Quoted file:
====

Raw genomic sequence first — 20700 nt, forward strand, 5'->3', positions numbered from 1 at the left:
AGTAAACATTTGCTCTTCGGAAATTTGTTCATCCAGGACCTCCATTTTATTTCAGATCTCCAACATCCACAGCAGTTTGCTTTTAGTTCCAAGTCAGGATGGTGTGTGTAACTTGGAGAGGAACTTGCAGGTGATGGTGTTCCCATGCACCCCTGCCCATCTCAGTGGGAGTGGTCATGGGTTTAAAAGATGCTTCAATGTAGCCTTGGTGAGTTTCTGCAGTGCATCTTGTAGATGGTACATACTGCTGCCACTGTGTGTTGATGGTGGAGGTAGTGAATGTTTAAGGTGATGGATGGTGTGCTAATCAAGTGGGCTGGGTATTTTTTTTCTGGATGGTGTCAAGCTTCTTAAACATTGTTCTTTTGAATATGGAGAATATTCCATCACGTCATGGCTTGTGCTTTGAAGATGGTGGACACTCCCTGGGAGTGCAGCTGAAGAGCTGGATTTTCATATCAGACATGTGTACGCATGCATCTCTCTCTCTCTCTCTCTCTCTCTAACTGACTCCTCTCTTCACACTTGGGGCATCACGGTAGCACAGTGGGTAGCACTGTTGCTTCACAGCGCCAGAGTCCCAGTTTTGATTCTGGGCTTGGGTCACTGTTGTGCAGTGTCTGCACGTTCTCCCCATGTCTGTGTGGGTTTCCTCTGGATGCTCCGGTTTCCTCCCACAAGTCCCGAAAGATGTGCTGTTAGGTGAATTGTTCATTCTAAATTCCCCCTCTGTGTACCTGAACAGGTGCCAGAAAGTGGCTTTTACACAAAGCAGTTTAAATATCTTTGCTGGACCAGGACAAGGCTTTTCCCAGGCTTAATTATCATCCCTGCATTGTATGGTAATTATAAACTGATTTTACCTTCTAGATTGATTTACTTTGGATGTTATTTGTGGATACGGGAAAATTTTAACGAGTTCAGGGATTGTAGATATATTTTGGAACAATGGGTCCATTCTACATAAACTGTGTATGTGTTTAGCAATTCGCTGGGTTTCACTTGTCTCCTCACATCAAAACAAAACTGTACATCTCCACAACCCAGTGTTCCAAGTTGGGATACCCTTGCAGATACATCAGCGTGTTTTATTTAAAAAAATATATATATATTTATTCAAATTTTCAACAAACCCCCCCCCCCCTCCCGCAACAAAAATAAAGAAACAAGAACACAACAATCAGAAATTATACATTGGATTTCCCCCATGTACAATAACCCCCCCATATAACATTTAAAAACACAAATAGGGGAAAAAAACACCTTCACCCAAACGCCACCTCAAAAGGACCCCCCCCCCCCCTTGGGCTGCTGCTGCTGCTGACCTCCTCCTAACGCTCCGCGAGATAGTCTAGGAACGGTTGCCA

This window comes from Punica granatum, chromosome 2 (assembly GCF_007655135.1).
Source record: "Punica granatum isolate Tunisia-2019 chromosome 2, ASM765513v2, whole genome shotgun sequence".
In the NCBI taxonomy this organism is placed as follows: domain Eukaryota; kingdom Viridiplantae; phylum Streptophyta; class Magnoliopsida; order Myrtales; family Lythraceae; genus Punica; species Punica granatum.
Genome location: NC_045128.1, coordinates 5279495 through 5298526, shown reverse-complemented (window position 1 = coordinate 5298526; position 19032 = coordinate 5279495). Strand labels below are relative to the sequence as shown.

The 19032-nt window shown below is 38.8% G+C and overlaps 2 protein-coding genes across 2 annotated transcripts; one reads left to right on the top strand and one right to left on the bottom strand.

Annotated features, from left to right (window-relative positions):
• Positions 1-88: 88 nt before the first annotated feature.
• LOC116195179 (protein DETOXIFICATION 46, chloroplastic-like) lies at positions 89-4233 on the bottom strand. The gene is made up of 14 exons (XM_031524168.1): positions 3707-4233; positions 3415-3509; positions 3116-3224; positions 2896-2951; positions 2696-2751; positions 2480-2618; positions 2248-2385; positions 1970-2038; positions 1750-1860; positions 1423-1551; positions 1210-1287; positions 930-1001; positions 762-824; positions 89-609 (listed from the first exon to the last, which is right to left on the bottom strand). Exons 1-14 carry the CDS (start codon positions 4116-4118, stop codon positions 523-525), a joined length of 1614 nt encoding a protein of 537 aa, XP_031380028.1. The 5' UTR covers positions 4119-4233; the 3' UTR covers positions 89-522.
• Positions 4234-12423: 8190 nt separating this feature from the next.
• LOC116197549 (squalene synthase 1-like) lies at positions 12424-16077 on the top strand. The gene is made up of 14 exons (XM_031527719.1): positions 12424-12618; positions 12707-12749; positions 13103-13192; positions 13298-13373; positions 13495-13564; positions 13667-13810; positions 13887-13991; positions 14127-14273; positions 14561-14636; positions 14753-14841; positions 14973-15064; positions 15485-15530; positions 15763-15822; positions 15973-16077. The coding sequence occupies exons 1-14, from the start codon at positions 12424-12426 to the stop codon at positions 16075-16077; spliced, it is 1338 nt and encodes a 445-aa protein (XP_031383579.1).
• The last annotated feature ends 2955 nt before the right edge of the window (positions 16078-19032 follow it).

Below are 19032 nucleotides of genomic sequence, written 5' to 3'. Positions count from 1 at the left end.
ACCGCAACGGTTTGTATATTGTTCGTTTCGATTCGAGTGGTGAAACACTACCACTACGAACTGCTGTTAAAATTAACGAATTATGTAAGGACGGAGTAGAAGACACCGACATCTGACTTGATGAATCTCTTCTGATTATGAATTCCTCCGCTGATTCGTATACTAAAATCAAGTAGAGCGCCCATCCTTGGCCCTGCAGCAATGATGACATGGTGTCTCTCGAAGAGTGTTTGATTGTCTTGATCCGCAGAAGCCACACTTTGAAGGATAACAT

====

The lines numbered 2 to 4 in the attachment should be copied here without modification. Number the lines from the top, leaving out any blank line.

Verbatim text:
AGTAAACATTTGCTCTTCGGAAATTTGTTCATCCAGGACCTCCATTTTATTTCAGATCTCCAACATCCACAGCAGTTTGCTTTTAGTTCCAAGTCAGGATGGTGTGTGTAACTTGGAGAGGAACTTGCAGGTGATGGTGTTCCCATGCACCCCTGCCCATCTCAGTGGGAGTGGTCATGGGTTTAAAAGATGCTTCAATGTAGCCTTGGTGAGTTTCTGCAGTGCATCTTGTAGATGGTACATACTGCTGCCACTGTGTGTTGATGGTGGAGGTAGTGAATGTTTAAGGTGATGGATGGTGTGCTAATCAAGTGGGCTGGGTATTTTTTTTCTGGATGGTGTCAAGCTTCTTAAACATTGTTCTTTTGAATATGGAGAATATTCCATCACGTCATGGCTTGTGCTTTGAAGATGGTGGACACTCCCTGGGAGTGCAGCTGAAGAGCTGGATTTTCATATCAGACATGTGTACGCATGCATCTCTCTCTCTCTCTCTCTCTCTCTAACTGACTCCTCTCTTCACACTTGGGGCATCACGGTAGCACAGTGGGTAGCACTGTTGCTTCACAGCGCCAGAGTCCCAGTTTTGATTCTGGGCTTGGGTCACTGTTGTGCAGTGTCTGCACGTTCTCCCCATGTCTGTGTGGGTTTCCTCTGGATGCTCCGGTTTCCTCCCACAAGTCCCGAAAGATGTGCTGTTAGGTGAATTGTTCATTCTAAATTCCCCCTCTGTGTACCTGAACAGGTGCCAGAAAGTGGCTTTTACACAAAGCAGTTTAAATATCTTTGCTGGACCAGGACAAGGCTTTTCCCAGGCTTAATTATCATCCCTGCATTGTATGGTAATTATAAACTGATTTTACCTTCTAGATTGATTTACTTTGGATGTTATTTGTGGATACGGGAAAATTTTAACGAGTTCAGGGATTGTAGATATATTTTGGAACAATGGGTCCATTCTACATAAACTGTGTATGTGTTTAGCAATTCGCTGGGTTTCACTTGTCTCCTCACATCAAAACAAAACTGTACATCTCCACAACCCAGTGTTCCAAGTTGGGATACCCTTGCAGATACATCAGCGTGTTTTATTTAAAAAAATATATATATATTTATTCAAATTTTCAACAAACCCCCCCCCCCCTCCCGCAACAAAAATAAAGAAACAAGAACACAACAATCAGAAATTATACATTGGATTTCCCCCATGTACAATAACCCCCCCATATAACATTTAAAAACACAAATAGGGGAAAAAAACACCTTCACCCAAACGCCACCTCAAAAGGACCCCCCCCCCCCCTTGGGCTGCTGCTGCTGCTGACCTCCTCCTAACGCTCCGCGAGATAGTCTAGGAACGGTTGCCA

This window comes from Punica granatum, chromosome 2 (assembly GCF_007655135.1).
Source record: "Punica granatum isolate Tunisia-2019 chromosome 2, ASM765513v2, whole genome shotgun sequence".